Rahim & Co: Rent-to-own next best way to reduce overhang

Govt-led initiatives alone are insufficient to address the glut as unsold residential units for 3Q18 stood at 43,219


Housing developers need to explore rent-to-own (RTO) schemes as the next best option to reduce property oversupply, as unsold residential units nationwide for the third quarter of 2018 (3Q18) stood at 43,219, representing RM29.47 billion worth of properties sitting idle in the market.

Property consultancy firm Rahim & Co International Sdn Bhd said government-led initiatives alone are insufficient to address the glut.

Johor holds the highest number of overhang units at 13,767, followed by Selangor and Kuala Lumpur at 7,233 and 5,114 respectively.

Rahim & Co director of research and strategic planning Sulaiman Akhmady Mohd Saheh warned that homes which do not meet market demand in terms of product specification, location and pricing will remain unsold.

“Units that are already in a location that is a bit off where the products might not be within the market taste for that locality, and are already off-spec in terms of what the market wants, will continue to be overhang,” he said in a briefing yesterday.

He said this situation will persist unless these unsold properties are converted into RTO schemes by the developers.

“One of the reasons is buyers’ inability in getting loans,” Sulaiman said.

“We now see that developers are going to RTO schemes and converting the units from being unsold or inactive to becoming yielding stocks.”

“(RTO schemes) do not actually make the house cheaper, but make it easier for buyers to eventually have the option of owning it. It is a relatively more sustainable option compared to multi-generational loans,” Sulaiman said.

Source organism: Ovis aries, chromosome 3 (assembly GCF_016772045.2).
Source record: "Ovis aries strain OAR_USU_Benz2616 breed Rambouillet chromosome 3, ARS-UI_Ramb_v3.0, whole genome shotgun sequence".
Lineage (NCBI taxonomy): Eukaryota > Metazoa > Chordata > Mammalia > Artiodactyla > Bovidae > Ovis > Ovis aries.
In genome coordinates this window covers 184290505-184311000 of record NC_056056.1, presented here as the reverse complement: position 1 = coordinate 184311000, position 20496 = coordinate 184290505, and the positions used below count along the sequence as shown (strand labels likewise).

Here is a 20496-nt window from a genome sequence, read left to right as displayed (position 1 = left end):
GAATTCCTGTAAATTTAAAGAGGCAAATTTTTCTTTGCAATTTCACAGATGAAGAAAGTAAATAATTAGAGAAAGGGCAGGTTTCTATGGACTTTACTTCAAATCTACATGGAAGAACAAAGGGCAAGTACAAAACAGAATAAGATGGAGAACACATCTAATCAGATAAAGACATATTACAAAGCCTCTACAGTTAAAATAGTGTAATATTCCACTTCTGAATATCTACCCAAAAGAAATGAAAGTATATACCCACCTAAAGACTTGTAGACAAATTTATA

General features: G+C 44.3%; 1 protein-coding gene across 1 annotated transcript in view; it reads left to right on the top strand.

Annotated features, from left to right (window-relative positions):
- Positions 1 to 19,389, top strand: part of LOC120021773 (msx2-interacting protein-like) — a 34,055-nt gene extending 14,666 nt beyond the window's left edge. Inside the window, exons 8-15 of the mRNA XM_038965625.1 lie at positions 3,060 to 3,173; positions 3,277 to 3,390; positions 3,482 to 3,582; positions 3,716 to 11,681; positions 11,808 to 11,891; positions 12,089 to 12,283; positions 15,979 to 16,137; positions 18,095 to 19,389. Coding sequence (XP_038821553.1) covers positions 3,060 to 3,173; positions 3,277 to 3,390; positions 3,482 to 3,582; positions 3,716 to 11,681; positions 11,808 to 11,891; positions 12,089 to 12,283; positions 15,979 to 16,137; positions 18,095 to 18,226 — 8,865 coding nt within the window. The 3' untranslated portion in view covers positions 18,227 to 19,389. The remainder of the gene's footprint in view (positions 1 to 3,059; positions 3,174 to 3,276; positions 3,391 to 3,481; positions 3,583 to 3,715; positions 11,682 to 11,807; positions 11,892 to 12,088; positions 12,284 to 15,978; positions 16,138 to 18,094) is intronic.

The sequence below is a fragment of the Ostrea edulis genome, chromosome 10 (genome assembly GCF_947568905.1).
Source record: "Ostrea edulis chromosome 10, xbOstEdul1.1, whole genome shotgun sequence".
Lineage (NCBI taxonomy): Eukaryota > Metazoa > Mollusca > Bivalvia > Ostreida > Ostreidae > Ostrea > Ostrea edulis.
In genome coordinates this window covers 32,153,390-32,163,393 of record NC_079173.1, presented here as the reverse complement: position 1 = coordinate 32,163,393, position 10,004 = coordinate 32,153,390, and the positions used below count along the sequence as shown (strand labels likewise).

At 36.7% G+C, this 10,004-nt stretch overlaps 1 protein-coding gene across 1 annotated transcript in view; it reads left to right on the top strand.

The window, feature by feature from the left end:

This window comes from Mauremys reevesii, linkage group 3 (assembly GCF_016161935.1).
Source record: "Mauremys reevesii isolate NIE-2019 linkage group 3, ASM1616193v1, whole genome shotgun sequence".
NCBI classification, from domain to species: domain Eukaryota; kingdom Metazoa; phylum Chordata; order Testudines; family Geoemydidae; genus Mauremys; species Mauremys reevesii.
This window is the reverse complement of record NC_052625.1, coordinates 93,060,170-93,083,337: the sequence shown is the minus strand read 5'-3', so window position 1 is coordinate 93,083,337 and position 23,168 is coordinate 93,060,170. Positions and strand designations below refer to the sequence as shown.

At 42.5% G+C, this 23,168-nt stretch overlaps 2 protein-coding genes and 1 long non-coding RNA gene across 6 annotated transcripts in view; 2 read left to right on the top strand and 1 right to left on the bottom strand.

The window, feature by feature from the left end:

In the 2019 budget, the government also introduced several initiatives to assist first-time home buyers to own a property. This includes a RM1 billion fund by Bank Negara Malaysia to assist first-time buyers earning RM2,300 or below monthly, stamp duty exemption for first-time buyers purchasing property priced between RM300,001 and RM1 million, and a RM1.5 billion budget to build affordable homes in the country.

Sulaiman said these initiatives will help address the situation to an extent, but there are various factors to consider before one decides to purchase a house.

The oversupply situation has spilled over to properties allocated under the Bumiputera quotas and various state governments are considering releasing these properties to the whole market.

Rahim & Co executive chairman Tan Sri Abdul Rahim Abdul Rahman (picture) said Malay reservation land parcels make up some 90% of the available land in Kelantan, Terengganu and Kedah

“(The Bumiputera allocation) still works in these states, but the types of houses built there must suit the requirements and the affordability of the local population,” he said at the same briefing.

“This mismatch of designs of prices is one of the factors that leads to an oversupply situation,” he added.

Kedah, Perak and Johor are among the states mulling opening these Bumiputera-allocated properties to the market if the respective developers fail to sell the properties to Bumiputera citizens within a stipulated time.

“If you cannot sell these properties to Bumiputeras, it is only fair to the developers that they should be released to the public,” Abdul Rahim said, stressing that this is only after a genuine effort is made by the developer to market the property within the set time frame.

Rahim & Co is predicting a flat performance for the property market in 2019 as the decline in transaction activities have softened last year, indicating that the downtrend pace will continue decelerating this year.

“As we enter 2019, we foresee the new year to be a period of further stagnation with continued hope and anticipation of improvements, with the introduction of new policies and incentives aimed at the property market,” it said.

This includes the National Housing Policy 2.0 and Property Crowdfunding platform.

“Collectively, the continuation of the wait-and-see sentiment and the persisting struggle of buyers securing housing loans contributed to the market’s stagnation and the rising of inventory levels.”